# Further Exploration #10: Proportional Area Chart Variations

Originally, I started this post exploring and writing about combining Proportional Area Charts with other forms of data visualisation. However, I found that many of the charts I included in the research didn’t fit into the category of chart combinations and instead were just a variation of a Proportion Area Chart.

Many of the differences between the chart variations included in this post and to a simple Proportional Area Chart are just in the way that the shape areas are arranged on the page and in how two or more variables are displayed in relation to each other.

If you’re unfamiliar with Proportional Area Charts, then they are great for comparing values and showing proportions to give a quick, overview of the data, without the use of scales. Proportional Area Charts are constructed by taking a shape (typically a circle or square) and drawing its area in proportion to the data value that it represents. So let’s have a look at the different ways we can use this chart.

# Split Proportional Area Charts

This variation is actually a combination of two split Proportional Area Charts that are placed side-by-side, as a way to compare the differences between two different variables. The interactive example below from the Economist uses this chart to show the growth of eBooks over time in comparison to paperback books.

Another alternative use for this chart would be to show the before & after changes between two time periods. So instead of each slice being different categories, you could have a slice for two different years. This would allow you to compare the differences between each year:

# x4 Proportional Area Charts

Here in this variation, four squares areas are grouped together to display the proportions between multivariate data. In the example below from the Audipress Visual Report, you can see that the squares are grouped into categories (based on profession type). For the squares in each group, they are each divided into four subcategories: Adulti (Adults in grey), Uomini (men in blue), Donne (women in red), and Responsabili Acquisti (purchasing managers in an off yellow).

# Nested Proportional Area Chart

Here, multiple shape areas are layered. This alternative is a more space-efficient layout format for Proportional Area Charts that can be arranged in a few different ways:

Also, this variation can be used in a few different ways. First, as a way to compare proportions across two or more categories. Another use is to compare both proportions and the part-to-a-whole relationship of each of these proportions. A good example of this is the graphic below from The Washington Post, which compares the exports (of all products) between various nations and also what percentage of a country’s export is made up of petroleum products.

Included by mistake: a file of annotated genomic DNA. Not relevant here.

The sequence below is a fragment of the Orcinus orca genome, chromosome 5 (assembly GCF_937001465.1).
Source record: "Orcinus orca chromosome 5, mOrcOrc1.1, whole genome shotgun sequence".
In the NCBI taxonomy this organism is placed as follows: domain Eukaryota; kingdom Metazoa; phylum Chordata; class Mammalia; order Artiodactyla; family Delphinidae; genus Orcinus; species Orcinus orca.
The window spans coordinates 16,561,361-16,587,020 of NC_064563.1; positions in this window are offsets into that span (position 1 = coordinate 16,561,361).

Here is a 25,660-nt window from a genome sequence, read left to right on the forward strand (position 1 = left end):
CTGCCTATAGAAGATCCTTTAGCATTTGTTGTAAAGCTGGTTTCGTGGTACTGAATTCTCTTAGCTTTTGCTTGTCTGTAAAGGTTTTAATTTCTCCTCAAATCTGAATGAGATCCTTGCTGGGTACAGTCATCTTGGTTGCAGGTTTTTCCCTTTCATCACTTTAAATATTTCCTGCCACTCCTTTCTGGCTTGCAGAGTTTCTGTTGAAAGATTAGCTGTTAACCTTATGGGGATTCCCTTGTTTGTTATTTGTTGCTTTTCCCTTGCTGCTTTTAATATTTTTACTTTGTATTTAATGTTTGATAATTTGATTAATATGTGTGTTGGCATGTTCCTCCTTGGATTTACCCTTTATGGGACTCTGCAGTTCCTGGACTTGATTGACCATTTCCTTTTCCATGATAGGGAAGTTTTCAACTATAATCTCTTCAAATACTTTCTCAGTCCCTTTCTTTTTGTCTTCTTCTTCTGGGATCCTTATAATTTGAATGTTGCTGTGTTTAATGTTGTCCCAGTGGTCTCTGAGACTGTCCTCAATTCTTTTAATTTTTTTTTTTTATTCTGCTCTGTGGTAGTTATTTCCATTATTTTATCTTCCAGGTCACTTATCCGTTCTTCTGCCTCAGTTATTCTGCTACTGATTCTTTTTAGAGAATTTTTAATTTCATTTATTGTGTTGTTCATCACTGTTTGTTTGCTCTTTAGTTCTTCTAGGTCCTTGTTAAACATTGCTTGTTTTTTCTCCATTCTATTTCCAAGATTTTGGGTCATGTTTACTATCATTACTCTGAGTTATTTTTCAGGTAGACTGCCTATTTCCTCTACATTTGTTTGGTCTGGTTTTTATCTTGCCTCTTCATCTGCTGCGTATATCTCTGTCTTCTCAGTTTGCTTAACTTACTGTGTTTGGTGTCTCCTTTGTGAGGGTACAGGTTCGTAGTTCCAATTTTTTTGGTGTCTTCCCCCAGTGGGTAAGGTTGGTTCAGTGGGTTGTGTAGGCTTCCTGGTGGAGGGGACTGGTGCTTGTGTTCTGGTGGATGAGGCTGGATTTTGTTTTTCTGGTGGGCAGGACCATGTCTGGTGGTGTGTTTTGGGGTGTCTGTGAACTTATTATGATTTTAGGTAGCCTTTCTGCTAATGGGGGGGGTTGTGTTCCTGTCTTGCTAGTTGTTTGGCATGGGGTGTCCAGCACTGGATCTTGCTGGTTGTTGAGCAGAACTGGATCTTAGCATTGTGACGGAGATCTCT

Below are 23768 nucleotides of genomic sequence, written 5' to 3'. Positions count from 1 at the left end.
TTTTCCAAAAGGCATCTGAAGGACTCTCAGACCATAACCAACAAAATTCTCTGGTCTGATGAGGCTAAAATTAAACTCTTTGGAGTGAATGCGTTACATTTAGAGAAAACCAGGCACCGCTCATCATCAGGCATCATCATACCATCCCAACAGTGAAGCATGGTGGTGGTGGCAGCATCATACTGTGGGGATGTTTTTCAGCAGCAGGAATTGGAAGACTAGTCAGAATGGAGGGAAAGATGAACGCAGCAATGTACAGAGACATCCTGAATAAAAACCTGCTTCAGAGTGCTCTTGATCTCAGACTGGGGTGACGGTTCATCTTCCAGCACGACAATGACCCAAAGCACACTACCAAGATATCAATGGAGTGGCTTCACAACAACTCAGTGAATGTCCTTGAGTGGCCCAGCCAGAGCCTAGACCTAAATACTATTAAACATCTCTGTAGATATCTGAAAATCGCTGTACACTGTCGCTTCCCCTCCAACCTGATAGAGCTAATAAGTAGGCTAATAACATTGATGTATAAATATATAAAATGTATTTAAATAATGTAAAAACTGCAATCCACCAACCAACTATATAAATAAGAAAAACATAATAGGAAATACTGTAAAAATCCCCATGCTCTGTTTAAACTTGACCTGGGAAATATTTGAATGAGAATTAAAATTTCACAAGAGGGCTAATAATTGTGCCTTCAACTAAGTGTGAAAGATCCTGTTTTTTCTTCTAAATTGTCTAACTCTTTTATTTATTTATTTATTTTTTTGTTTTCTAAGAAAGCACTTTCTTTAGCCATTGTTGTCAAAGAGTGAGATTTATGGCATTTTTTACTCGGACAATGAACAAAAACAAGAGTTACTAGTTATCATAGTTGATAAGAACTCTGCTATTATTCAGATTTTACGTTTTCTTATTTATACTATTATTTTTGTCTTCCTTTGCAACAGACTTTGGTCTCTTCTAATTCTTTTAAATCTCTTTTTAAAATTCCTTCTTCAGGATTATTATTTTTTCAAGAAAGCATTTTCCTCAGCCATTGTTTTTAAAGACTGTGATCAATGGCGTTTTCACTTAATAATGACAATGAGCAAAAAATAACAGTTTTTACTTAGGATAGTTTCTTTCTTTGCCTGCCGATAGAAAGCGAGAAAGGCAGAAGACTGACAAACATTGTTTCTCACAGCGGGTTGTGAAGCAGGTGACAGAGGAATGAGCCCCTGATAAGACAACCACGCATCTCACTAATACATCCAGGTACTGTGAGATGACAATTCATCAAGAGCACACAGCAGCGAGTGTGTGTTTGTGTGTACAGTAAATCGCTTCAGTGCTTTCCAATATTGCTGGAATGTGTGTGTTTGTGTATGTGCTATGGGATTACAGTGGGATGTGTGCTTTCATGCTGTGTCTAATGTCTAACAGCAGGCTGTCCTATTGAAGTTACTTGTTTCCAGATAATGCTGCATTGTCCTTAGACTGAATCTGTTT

You could also use this variation to show the before & after changes between two time periods by having the first shape area for one year and then the second shape area for another year. This has a better visual impact when showing an increase from the first data point, however, the other way around looks a little odd:

If you don’t limit yourself to two points in time, you can use this variation of the chart to communicate growth:

# Split & Nested

Both of attributes of the last two variations mentioned are combined together is another thing I thought would be worth mentioning. In the example below, the subsidy size is compared to the number of fish landed across five EU nations:

# Showing Change / Before & After

I’ve already shown a couple of ways that you could use a Proportional Area Chart to display and compare the before & after changes in the data. But here I wanted to show another variation that I think could be useful in this scenario. This variation below simply has the before (year 1) and after (year 2) with connecting lines that help emphasise the among of change between the two data points. An increase in value will display an upward slope, while a decrease in value will display a downward slope. How dramatic the change in value will be represented in the steepness of the slope, while no change would generate a straight line.

# Using Animation

Animation can be used to show how the data changes over time. The changing area size of a shape when animated gives a nice visual metaphor of growth or shrinking:

Adding a ‘trail marks’ to the animation gives some indication of the maximum values being displayed and where the values over time are concentrated around:

# 3D Proportional Area Charts

Bringing Proportional Area Charts into the third dimension (physical space) is a great way to give people perspective on numbers. Although technically, I think it might be better to call this type of data visualisation (or data physicalisation) as a ‘Proportional Volume Sculpture’. Instead of using the amount of flat area to communicate numbers, a Proportional Volume Sculpture would represent numbers by the amount of physical space it takes up.

Below is an example created by Austrian artist Michael Marcovici, which displays what one billion US dollars look like if all the bank notes were displayed together:

Another example of the use of a Proportional Volume Sculpture is from the artists, Ruth Jarman and Joe Gerhardt, who created a two-meter spherical wooden sculpture located in a forest in England. The ball represents the take-up and loss of carbon dioxide from the forest trees across one year.

It’s not only art installations that this type of data physicalisation could be useful in. I believe you could apply Proportional Volume Sculpture to virtual reality (VR) or augmented reality (AR) projects as well. So far, I haven’t come across any examples of this, so please comment below if you have any.